Group Feature: ACRN’s Top 10 Movies of 2020

10. Borat Subsequent Moviefilm [Amazon; 2020]
By Kwase Lane, Features Editor

Reprising his role as everybody’s favorite bumbling Kazakhstani reporter, Sacha Baron Cohen took a second go at a Borat film, and he stuck the landing even more flawlessly than he did in its predecessor. The first Borat movie does what it sets out to well, but its premise is relatively barebones. Watching a man bait other people into being casually racist can only be funny for so long. However, the second film breathes new life into this concept by combining it with a strong narrative and a surprising amount of nuance. People are racist, and we already know that; however, Borat Subsequent Moviefilm begins to raise the question of what creates racism while telling the story of Borat learning to love and respect his daughter. Somehow, Sacha Baron Cohen manages to condemn racist and sexist ideologies and still humanize the people who believe them, all while maintaining an ignorant persona. Borat Subsequent Moviefilm has a lot to say about the state of our nation and the people who live here, and it’s made so much more palatable by the titular character’s very nice accent.

9. Onward [Walt Disney; 2020]
By Maddie James, Staff Writer

Hidden among countless live action remakes and Disney+ tv series, Onward was a welcome return to easygoing animation. Pixar boasts some of Disney’s best movies, such as Ratatouille, Up, Cars and The Incredibles, and Onward didn’t disappoint. Featuring two elven brothers voiced by Tom Holland and Chris Pratt, the movie follows their Dungeons and Dragons-esque adventure on a quest to spend one final day with their late father. Despite being full of fantasy clichés such as unicorns, centaurs, magical weapons and curses, the movie doesn’t feel stereotypical or too high-fantasy for family audiences. With Disney seemingly struggling for new content, Onward was a definite win.

8. Mank [Netflix; 2020]
By Jonah Krueger, News Editor

Following in the spiritual footsteps of other ‘auteur’ directors—like Quentin Tarantino with last year’s Once Upon a Time in Hollywood or the Coen brothers with 2016’s Hail Caesar!—the legendary David Fincher offers up a love letter to Hollywood’s golden age with his newest and funniest picture Mank. Following the witty, drunken writer Herman J. Mankiewicz, his escapades working in the rigid studio system of 1930s Hollywood and his eventual collaboration with Orson Welles on Citizen Kane, Mank stands tall even among Fincher’s most acclaimed work.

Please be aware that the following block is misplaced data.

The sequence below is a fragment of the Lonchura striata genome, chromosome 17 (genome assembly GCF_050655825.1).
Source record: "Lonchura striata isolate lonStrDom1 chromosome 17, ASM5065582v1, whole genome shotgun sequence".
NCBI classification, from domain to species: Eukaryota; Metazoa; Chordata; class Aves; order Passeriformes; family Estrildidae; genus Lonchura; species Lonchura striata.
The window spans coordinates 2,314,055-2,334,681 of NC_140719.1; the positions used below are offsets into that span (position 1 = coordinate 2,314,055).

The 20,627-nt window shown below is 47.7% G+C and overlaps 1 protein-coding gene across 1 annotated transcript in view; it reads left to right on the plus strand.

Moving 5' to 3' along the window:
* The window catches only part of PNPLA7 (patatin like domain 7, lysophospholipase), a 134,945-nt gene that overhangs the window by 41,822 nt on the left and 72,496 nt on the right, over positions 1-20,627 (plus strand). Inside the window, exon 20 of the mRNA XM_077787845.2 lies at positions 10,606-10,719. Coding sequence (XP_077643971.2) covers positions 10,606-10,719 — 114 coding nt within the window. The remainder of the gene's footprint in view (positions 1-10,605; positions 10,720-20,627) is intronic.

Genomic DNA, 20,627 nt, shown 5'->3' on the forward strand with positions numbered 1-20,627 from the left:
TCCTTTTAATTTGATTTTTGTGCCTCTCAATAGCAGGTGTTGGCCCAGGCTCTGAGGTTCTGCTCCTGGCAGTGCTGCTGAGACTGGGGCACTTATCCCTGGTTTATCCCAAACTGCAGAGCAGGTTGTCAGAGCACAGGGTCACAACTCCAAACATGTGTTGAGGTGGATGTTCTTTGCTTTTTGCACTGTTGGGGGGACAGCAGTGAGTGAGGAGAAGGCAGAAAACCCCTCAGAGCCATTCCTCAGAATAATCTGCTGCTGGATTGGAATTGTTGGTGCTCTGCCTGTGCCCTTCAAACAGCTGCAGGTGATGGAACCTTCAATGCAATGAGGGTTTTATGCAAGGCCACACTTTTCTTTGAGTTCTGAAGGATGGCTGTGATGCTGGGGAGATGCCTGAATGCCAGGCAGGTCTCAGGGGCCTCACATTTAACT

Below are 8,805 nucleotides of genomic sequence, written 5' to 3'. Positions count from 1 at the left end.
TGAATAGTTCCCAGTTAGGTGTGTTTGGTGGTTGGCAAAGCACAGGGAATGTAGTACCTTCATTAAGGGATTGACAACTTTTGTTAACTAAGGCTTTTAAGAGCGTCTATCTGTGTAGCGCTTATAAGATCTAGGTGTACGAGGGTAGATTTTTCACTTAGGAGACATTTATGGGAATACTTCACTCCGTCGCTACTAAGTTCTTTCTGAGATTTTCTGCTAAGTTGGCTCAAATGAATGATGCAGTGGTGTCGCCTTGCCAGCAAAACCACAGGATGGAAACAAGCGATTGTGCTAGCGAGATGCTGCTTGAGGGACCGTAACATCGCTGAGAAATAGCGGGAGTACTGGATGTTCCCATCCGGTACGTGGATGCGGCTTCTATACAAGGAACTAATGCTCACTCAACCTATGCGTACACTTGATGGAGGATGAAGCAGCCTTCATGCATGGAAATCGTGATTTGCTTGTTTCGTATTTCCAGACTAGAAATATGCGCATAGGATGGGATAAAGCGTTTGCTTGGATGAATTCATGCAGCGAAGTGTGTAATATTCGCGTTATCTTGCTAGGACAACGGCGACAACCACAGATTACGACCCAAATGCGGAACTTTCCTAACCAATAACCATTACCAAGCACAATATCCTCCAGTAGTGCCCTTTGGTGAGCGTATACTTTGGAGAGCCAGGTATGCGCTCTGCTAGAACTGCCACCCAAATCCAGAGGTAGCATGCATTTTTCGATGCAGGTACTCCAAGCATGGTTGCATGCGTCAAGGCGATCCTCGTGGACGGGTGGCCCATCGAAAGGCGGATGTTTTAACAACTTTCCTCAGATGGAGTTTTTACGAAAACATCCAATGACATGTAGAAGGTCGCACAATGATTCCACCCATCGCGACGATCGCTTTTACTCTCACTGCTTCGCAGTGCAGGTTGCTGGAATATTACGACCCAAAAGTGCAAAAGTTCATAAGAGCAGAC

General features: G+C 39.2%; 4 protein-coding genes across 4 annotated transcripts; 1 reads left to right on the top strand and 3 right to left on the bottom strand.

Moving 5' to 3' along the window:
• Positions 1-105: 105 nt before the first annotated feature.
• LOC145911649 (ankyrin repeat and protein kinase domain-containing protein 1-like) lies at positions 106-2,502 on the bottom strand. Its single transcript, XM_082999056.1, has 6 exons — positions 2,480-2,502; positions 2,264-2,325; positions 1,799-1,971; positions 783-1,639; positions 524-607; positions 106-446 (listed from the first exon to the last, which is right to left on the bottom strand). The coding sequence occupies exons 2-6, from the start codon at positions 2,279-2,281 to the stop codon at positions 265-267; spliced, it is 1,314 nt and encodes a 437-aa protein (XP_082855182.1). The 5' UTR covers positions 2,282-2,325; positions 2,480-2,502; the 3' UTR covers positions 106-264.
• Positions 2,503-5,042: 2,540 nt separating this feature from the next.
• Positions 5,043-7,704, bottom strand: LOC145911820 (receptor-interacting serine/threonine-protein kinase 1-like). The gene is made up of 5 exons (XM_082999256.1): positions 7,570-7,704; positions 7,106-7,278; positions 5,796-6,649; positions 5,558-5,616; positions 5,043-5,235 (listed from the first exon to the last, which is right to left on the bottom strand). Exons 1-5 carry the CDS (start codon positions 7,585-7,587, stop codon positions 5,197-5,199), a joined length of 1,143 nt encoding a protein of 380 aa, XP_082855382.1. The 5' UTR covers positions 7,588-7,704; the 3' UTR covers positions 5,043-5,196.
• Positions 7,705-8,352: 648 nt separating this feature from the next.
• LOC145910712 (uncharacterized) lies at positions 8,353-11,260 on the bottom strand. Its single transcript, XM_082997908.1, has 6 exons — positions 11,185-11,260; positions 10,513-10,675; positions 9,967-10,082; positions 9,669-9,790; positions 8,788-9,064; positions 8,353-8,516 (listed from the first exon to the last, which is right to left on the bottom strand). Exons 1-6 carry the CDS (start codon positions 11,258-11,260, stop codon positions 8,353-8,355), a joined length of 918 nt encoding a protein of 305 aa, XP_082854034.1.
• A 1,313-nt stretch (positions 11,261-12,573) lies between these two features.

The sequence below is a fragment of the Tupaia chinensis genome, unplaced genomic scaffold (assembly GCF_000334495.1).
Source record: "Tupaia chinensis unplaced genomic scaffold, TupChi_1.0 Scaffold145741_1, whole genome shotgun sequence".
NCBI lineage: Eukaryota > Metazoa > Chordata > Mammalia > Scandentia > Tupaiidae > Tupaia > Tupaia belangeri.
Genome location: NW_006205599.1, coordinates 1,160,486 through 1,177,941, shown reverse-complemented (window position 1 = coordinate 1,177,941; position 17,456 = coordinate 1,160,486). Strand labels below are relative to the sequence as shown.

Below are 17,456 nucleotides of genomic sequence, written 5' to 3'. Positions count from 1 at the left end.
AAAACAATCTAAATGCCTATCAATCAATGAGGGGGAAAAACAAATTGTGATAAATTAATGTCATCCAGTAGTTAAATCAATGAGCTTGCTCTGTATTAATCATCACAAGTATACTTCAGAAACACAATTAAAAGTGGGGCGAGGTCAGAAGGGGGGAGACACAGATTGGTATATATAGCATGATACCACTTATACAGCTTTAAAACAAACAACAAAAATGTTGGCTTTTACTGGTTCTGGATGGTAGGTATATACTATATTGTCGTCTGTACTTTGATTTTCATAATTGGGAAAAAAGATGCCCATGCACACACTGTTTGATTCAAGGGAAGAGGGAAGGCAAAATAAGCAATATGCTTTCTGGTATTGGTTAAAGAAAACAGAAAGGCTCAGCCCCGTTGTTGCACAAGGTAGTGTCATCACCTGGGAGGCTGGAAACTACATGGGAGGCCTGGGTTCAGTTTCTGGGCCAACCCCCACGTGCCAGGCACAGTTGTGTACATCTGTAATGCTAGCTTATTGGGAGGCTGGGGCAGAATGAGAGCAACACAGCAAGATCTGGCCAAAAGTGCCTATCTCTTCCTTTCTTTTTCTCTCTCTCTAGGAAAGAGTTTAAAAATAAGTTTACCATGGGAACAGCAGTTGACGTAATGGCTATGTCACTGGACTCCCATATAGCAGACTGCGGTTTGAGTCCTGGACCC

Shot in gorgeous black and white and featuring a 90-mile-an-hour, whip-smart screenplay, the film explores the politics of California at the time of the Great Depression, portraying how surprisingly analogous the issues of almost 100 years are to 2020. The themes are supplemented by a fitting score from Trent Reznor and Atticus Ross and a strong lead performance from Gary Olsen as the titular character, both of which are par for the course for any modern Fincher flick. Yet, with its unique tone and pared down but engaging subject matter, Mank succeeds at remaining characteristically Fincher while feeling like nothing else the director has done before. 

Also, points for the Bill Nye cameo.

7. Bad Education, [HBO; 2020]
By Ben Lindner, Staff Writer

Hugh Jackman takes over this story of the largest public school embezzlement scandal in American history as a superintendent who is hell-bent on taking his school from 4th to 1st best. This movie plays its hand late, but keeps you on the edge of your seat while it delicately sets up the dominos to come crashing down in the end. Jackman delivers what is easily a career-best performance in this juicy role and Alison Janney helps out to steal every scene she’s in. This one is not to be missed.

6. The King of Staten Island [Universal; 2020]
By Kwase Lane, Features Editor

The King of Staten Island is an amazing exercise in redeeming seemingly irredeemable characters. Scott, played by Pete Davidson, is a young adult who finds himself unable to progress in life due to undressed trauma and he has a terrible emotional weight burdening him. Scott turns to weed, among other things to cope with this load, but the people around him can’t help but be dragged down just by interacting with him. It’s not Scott’s fault he’s so fucked up, but he has to realize it’s not anybody else’s either